These two have teamed up in a new novel, The Rapture of the Nerds: A Tale of the Singularity, Posthumanity, and Awkward Social Situations.  As the subtitle suggests, there's plenty of good humor and zany sci-fi fun here, including some friendly nods to the greatest comedy sci-fi writer, Douglas Adams.  But the end result of this mish-mash of humor and hard sci-fi ultimately disappoints.  Rapture is chock full of clever ideas, of both the scientific and the silly sort, and manages to weave a convoluted plot leading to the prevention of earth's destruction by an intergalactic, multi-species hive mind.

I really wanted to like this book.  I am certain that Doctorow and Stross had a ball collaborating on it, and it will surely hold some appeal for fans of both.  But I was happy to get to the end and be done with it.

Wednesday, December 5, 2012

Oliver Twist (Radio Theater)

Radio theater may be a lost or dying art, but don't tell the folks at Focus on the Family.  They have produced some great programs over the years, including the long-running Adventures in Odyssey and the fantastic Chronicles of Narnia adaptation.  They have outdone themselves with this new adaptation of Charles Dickens's classic Oliver Twist.

With a wide-ranging, talented British cast, the voices are convincingly right out of 19th century London.  The sound effects and music add dramatic tension and draw the story along.  Although it's only about 5 1/2 hours long, this production captures the essence of the book.  I haven't done a line-by-line comparison, but my assumption is that much of the text and dialogue are Dickens's own words.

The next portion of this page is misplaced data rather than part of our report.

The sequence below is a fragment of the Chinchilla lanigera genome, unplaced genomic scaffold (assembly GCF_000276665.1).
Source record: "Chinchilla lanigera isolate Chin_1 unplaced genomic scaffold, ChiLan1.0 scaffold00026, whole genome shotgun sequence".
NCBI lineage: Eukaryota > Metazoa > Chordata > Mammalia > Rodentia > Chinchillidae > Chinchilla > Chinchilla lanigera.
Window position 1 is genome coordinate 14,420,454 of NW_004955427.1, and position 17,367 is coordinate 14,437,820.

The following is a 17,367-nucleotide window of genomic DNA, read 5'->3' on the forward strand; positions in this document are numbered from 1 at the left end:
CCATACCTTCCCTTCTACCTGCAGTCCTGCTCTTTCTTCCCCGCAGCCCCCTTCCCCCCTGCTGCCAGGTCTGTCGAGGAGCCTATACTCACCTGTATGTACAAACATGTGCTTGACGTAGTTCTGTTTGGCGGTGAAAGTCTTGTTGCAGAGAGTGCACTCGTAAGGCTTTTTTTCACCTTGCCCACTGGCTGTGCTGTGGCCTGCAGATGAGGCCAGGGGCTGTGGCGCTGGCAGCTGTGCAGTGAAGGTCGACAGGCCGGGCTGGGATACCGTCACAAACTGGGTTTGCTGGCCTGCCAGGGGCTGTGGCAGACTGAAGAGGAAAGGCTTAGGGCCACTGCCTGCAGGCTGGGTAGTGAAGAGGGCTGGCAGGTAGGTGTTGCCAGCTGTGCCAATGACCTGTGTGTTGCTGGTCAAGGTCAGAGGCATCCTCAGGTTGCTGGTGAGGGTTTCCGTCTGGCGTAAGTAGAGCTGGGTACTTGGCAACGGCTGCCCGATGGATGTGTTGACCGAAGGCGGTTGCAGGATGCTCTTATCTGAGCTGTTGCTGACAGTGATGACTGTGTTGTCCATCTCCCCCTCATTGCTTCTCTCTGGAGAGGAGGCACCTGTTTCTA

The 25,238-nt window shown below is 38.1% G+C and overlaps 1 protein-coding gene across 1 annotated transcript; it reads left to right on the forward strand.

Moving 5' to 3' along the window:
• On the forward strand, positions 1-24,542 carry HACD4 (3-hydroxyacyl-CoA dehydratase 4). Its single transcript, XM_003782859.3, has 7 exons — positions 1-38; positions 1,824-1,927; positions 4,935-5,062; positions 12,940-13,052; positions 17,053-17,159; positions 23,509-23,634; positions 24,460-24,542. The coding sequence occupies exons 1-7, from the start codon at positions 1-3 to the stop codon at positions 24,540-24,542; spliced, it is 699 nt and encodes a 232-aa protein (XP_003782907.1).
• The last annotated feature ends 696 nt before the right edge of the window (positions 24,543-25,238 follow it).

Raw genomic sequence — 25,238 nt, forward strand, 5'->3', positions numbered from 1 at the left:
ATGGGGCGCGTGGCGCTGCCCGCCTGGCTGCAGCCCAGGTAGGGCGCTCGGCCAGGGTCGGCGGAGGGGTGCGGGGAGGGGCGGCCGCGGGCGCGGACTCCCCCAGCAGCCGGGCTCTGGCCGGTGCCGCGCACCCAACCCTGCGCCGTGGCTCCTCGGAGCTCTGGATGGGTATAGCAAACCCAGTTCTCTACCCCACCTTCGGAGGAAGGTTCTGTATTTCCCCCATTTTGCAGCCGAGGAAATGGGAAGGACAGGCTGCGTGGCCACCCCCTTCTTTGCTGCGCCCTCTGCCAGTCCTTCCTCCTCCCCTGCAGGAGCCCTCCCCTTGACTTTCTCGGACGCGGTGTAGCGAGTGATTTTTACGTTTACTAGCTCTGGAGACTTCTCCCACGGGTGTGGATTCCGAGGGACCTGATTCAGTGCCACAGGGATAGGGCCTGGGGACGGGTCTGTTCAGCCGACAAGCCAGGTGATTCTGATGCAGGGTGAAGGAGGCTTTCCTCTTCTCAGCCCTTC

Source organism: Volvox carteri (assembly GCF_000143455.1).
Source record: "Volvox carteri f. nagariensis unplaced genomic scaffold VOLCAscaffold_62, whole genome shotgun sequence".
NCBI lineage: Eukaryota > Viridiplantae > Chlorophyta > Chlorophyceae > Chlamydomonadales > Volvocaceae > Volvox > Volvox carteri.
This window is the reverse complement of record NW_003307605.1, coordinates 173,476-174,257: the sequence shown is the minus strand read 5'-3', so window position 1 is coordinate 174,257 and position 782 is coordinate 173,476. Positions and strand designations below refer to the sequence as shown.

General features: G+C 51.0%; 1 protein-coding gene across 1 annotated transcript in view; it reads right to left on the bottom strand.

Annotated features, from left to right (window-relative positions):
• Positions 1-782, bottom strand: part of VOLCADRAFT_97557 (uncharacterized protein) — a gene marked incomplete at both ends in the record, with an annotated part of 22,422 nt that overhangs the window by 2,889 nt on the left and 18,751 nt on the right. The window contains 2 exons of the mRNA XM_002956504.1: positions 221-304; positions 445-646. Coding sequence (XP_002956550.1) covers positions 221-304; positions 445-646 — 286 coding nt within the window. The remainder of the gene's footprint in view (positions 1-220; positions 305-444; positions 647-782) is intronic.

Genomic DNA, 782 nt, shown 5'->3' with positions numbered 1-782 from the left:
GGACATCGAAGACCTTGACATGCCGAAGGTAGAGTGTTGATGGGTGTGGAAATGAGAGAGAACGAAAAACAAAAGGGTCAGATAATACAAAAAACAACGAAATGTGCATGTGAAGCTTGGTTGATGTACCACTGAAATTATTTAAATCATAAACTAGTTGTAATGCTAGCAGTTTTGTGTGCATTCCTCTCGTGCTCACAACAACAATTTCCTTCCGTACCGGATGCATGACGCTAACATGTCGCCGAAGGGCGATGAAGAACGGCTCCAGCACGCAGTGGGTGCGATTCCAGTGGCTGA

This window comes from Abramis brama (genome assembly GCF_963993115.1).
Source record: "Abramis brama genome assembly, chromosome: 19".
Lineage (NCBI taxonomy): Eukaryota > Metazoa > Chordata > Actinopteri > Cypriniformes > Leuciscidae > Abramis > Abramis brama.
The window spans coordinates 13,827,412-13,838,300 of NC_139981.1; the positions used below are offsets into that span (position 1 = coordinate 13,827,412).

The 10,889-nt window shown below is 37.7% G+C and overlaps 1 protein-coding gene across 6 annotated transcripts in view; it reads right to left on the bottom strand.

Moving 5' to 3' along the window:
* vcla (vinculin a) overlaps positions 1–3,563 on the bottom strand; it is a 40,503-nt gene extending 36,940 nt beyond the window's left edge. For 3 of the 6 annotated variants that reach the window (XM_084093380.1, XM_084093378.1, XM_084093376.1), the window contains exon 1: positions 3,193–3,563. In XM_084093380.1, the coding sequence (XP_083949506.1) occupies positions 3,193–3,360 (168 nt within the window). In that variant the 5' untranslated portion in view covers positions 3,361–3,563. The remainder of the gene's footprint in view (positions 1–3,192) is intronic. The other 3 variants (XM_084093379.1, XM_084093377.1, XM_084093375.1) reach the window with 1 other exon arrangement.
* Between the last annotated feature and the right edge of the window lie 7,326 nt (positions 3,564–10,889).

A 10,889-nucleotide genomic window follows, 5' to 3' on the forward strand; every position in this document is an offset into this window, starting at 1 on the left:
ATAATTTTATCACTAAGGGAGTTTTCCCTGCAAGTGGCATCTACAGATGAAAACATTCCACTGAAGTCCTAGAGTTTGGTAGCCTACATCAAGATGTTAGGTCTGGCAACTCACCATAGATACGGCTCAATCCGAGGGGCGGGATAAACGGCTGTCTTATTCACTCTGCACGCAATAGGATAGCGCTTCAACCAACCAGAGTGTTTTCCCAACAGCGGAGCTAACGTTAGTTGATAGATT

By updating this classic tale, while remaining true to the source, the Focus on the Family team has provided a terrific springboard for some moral and spiritual lessons.  In spite of great temptation and the threat of mistreatment, Oliver knows right from wrong and demonstrates the difficulty of making moral choices under duress.  The characters remind us repeatedly that we are not imprisoned by our past, whether choices or circumstances, and the redemption is available.

A radio or TV program is never a substitute for an original work of literature, but this audio program will enhance your family's enjoyment of Dickens's story.  Some listeners might have a bit of difficulty with the accents and occasional archaic language, but most children will be drawn into Oliver's world.  Thanks to Focus on the Family for this well-done, accessible production which beautifully captures the moral lessons and compelling story of Oliver Twist.

One more reason to like this: Focus on the Family is using proceeds from the sale of this audio program to fund its "Wait No More" adoption program.  Included with the audio CDs is a DVD with the documentary, "Modern Day Oliver," which focuses on children in foster care and adoption.

Click here for a preview.

Thanks to the Tyndale Blog Network for the complimentary copy of this terrific program!

Tuesday, December 4, 2012

The Blessed Church, by Robert Morris

If you live in the Fort Worth/Dallas area and have any awareness of churches, you probably know of Gateway Church in Southlake.  And if your church is anywhere near Gateway, some of your former members probably now attend Gateway.  This church, founded a mere 12 years ago, has grown into one of the largest churches in the nation.  Tens of thousands attend services every weekend at their shiny new multi-million dollar main campus, as well as several satellite campuses.